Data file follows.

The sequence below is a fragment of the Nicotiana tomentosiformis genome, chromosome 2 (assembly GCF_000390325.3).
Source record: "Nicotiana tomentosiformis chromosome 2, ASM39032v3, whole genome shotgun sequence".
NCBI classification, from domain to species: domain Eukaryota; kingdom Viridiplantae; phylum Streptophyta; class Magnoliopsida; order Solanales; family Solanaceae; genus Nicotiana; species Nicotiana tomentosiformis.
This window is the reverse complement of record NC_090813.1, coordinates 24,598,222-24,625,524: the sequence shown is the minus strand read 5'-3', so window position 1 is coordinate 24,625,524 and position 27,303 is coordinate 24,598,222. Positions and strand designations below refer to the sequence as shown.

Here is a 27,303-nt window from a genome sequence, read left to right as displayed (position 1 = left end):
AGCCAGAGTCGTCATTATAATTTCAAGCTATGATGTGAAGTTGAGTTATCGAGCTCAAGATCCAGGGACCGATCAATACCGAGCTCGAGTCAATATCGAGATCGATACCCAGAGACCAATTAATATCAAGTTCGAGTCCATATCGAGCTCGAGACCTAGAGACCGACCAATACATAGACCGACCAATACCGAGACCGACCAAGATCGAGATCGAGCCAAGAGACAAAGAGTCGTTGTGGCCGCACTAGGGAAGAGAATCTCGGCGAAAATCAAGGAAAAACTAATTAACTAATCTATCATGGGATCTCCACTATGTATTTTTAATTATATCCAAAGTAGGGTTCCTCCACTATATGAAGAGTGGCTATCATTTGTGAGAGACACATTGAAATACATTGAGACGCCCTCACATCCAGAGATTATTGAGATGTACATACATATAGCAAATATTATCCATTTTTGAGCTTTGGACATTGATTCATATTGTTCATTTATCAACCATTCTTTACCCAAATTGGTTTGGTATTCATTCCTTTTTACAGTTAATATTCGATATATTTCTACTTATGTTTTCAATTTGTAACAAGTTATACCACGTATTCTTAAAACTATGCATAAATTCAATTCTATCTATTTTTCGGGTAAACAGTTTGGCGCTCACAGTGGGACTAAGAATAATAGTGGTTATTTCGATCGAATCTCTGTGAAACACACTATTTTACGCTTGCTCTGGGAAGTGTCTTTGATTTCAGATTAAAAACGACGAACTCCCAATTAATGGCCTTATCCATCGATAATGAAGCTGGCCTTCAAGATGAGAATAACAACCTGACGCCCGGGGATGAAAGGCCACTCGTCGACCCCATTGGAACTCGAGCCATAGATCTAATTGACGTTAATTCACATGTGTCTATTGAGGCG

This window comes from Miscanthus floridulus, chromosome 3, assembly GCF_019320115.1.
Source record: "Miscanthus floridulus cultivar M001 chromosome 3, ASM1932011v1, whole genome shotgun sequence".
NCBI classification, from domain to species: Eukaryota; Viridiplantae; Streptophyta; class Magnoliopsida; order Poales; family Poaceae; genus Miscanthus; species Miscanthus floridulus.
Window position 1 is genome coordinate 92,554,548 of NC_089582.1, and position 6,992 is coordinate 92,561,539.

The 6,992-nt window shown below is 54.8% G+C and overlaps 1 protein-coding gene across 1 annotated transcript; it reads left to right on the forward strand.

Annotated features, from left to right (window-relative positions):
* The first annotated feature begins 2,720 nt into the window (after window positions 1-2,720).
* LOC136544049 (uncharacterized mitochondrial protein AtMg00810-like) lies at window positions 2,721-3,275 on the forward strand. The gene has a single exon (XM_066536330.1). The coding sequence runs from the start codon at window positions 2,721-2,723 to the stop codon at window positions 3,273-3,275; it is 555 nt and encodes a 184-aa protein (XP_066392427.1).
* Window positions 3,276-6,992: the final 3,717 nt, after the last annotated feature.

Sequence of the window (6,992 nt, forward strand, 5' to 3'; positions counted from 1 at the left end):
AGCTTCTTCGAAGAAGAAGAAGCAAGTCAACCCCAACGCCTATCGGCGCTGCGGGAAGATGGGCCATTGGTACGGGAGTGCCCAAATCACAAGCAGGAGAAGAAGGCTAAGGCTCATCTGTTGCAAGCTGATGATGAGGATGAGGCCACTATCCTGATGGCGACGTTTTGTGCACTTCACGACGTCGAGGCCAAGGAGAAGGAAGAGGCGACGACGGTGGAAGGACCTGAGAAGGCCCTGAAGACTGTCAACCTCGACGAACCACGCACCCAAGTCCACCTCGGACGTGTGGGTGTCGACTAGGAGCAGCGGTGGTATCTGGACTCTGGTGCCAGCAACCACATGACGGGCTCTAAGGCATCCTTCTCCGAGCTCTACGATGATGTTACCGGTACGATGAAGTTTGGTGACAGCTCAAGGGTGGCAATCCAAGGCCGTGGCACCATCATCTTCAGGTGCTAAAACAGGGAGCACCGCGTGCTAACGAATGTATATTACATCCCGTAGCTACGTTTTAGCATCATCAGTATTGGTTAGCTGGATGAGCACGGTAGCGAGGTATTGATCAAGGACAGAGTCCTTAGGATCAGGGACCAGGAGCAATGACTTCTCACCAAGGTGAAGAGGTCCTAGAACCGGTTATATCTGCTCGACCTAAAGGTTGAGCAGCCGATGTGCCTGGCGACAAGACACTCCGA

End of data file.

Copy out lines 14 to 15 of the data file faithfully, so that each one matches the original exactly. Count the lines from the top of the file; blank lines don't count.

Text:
* LOC136544049 (uncharacterized mitochondrial protein AtMg00810-like) lies at window positions 2,721-3,275 on the forward strand. The gene has a single exon (XM_066536330.1). The coding sequence runs from the start codon at window positions 2,721-2,723 to the stop codon at window positions 3,273-3,275; it is 555 nt and encodes a 184-aa protein (XP_066392427.1).
* Window positions 3,276-6,992: the final 3,717 nt, after the last annotated feature.